Lionsgate Home Entertainment // R // $24.99 // December 20, 2016
Review by William Harrison | posted December 31, 2016
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I understand why some people dislike Rob Zombie as a filmmaker. His films are a certain brand of hillbilly trash, full of unlikeable characters, depraved violence and profanity. That said, I think the man is actually a skilled director, and I very much like The Devil's Rejects and his take on Halloween. I assumed Zombie was still looking to make boxing film Tyrannosaurus Rex and take a break from the horror genre, but he shot The Lords of Salem and his latest horror film, 31, instead. Filmed quickly and on a shoestring budget funded by fans, 31 is a step back for Zombie. An ugly, violent film with unlikeable characters (surprise!), 31 is neither as scary nor as bloodily entertaining as Zombie's previous films. Here, a group of carnival workers stumbles upon a sick, high-society game in which humans are hunted down through a series of mazes and traps. The $1.5-million budget may be to blame, but 31 lacks coherent drama, and much of the action is shrouded by darkness and hacked up with wild editing. Still, there are enough campy thrills to at least warrant a rental for fans of the director, but this is Zombie on autopilot.

The film opens with a black and white close-up of the primary antagonist, Doom-Head (Richard Brake), who explains to the audience that he is paid to kill and does a damn good job of it. He hacks up a man begging for his life, and the opening titles roll. The film cuts to sunbaked shots of the other main characters in their RV set to 70s rock music. These carnies are traveling to their next employ, and spend time bantering, smoking weed and screwing around. Among the travelers are Charly (Sheri Moon Zombie), Venus (Meg Foster), Panda (Lawrence Hilton-Jacobs), Levon (Kevin Jackson) and Roscoe (Jeff Daniel Phillips). Several are captured roadside, imprisoned and told by a man in a powdered wig (Malcolm McDowell) that they will be playing the game of "31" for the next twelve hours. Each person is placed in a maze-like room and forced to fend off incoming killers. The games begin, and blood is quickly shed.

The film's concept is simple, yet effective: a bareknuckle brawl of sorts for a bunch of scrappy carnies and some twisted killers. The initial survivors have to face an evil midget Nazi, murderous clowns, psycho siblings and the aforementioned Doom-Head in this "Most Dangerous Game" tribute. The villains are flashy but largely stock except Doom-Head; they simply appear from off-screen with knives, axes and clubs, go about their business, and either move on or die. One of the problems 31 has is the way it presents space. Likely a consequence of a small budget, the film feels like it was shot in two rooms. I never felt any sense of movement, anticipation or suspense as the characters travelled the maze. The sets feel small, disconnected and fungible, and the film is edited in such a way that it is difficult to determine what is going on where. Film students will definitely notice that Zombie violates the "180-degree rule" of editing, which confuses the relationships between the characters and their environments.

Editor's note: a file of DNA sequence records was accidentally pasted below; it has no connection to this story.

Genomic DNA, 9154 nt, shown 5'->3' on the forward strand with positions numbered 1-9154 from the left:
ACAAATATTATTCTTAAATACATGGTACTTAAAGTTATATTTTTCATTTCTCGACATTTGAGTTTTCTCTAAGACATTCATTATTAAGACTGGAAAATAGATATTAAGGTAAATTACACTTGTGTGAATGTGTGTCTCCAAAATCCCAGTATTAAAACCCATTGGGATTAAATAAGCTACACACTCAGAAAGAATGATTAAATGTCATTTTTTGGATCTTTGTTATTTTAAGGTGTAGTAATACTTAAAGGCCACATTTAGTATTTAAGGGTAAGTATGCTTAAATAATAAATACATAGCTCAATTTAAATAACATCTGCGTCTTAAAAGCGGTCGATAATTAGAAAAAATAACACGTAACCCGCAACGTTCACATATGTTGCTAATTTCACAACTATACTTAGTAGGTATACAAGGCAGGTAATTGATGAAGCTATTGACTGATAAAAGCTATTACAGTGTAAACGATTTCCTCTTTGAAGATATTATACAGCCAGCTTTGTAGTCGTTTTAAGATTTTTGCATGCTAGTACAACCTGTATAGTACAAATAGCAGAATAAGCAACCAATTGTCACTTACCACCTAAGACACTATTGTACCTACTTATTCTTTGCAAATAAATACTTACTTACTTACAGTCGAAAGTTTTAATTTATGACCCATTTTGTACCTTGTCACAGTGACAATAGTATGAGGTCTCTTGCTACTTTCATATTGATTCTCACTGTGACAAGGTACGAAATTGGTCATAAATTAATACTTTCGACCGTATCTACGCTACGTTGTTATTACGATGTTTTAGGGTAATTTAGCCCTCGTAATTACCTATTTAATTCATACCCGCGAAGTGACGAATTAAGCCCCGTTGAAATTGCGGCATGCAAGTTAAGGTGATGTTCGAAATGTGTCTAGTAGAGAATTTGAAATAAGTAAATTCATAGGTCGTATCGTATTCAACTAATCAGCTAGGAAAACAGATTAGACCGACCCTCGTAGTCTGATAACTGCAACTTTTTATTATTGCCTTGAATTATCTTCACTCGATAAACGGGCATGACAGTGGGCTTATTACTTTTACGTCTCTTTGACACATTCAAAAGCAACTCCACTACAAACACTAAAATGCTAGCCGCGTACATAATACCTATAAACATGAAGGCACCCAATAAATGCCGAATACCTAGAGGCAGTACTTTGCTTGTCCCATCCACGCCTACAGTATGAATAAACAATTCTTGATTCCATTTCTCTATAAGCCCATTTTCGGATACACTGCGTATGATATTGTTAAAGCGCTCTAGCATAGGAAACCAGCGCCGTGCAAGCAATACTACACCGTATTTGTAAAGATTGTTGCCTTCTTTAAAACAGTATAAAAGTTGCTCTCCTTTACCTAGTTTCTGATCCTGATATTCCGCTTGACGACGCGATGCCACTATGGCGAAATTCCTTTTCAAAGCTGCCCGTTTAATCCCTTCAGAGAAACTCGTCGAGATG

The only characters that receive much dedicated screen time are Charly and Doom-Head. God bless Rob Zombie for giving his wife work, as Sherri Moon Zombie has not had much of a film career outside her husband's movies. I actually like her, too, and she is a believably tough fighter during the game. The film is expectedly gory, and Zombie lingers on characters spitting out blood and wincing in pain. 31 might have been more fun had it not been so repetitive. The opening minutes are good and I enjoyed Charly and Doom-Head's showdown, but the middle of the film turns into a slog of incomprehensible action and repetitive fights. If you cannot tell who is getting sliced, it is hard to invest much attention in the proceedings. For a low-budget film, 31 is not terrible, but Zombie is capable of more.



The 2.40:1/1080p/AVC-encoded image looks about as good as it can considering the chaotic material. Early outdoor shots are bright and clear, with boldly saturated colors and bright highlights. Fine-object detail is good, and wide shots are deep and clear. Sharpness and clarity are good, and the layer of grain is natural. There is some black crush in darker scenes set in the maze, and the action gets a bit blurry at times thanks to the chaotic camerawork.


The 5.1 DTS-HD Master Audio mix is immersive, with strong surround action and LFE support. Dialogue, score and effects are balanced appropriately. There are plenty of directional effects within the maze, and the movement of characters around the sound field helps alleviate some of the film's problems with editing and spatial awareness. English, English SDH and Spanish subtitles are included.


This single-disc release includes the Blu-ray and an UltraViolet HD digital copy. The disc is packed in an eco-case that slides inside a matching slipcover. Zombie's movies typically include great extras, and this is no exception. You get an Audio Commentary from Rob Zombie, and the director again proves an engaging host. You also get a massive documentary, In Hell Everyone Loves Popcorn: The Making of 31 (2:11:27/HD). This covers the entire shoot and really captures the filmmaking process.


Although it is not without campy thrills, Rob Zombie's 31 is a step backward for the director. The action is repetitive and difficult to comprehend, and the film's midsection becomes tedious. The Blu-ray features an excellent documentary, so fans of the director will want to at least Rent It and see how it plays.

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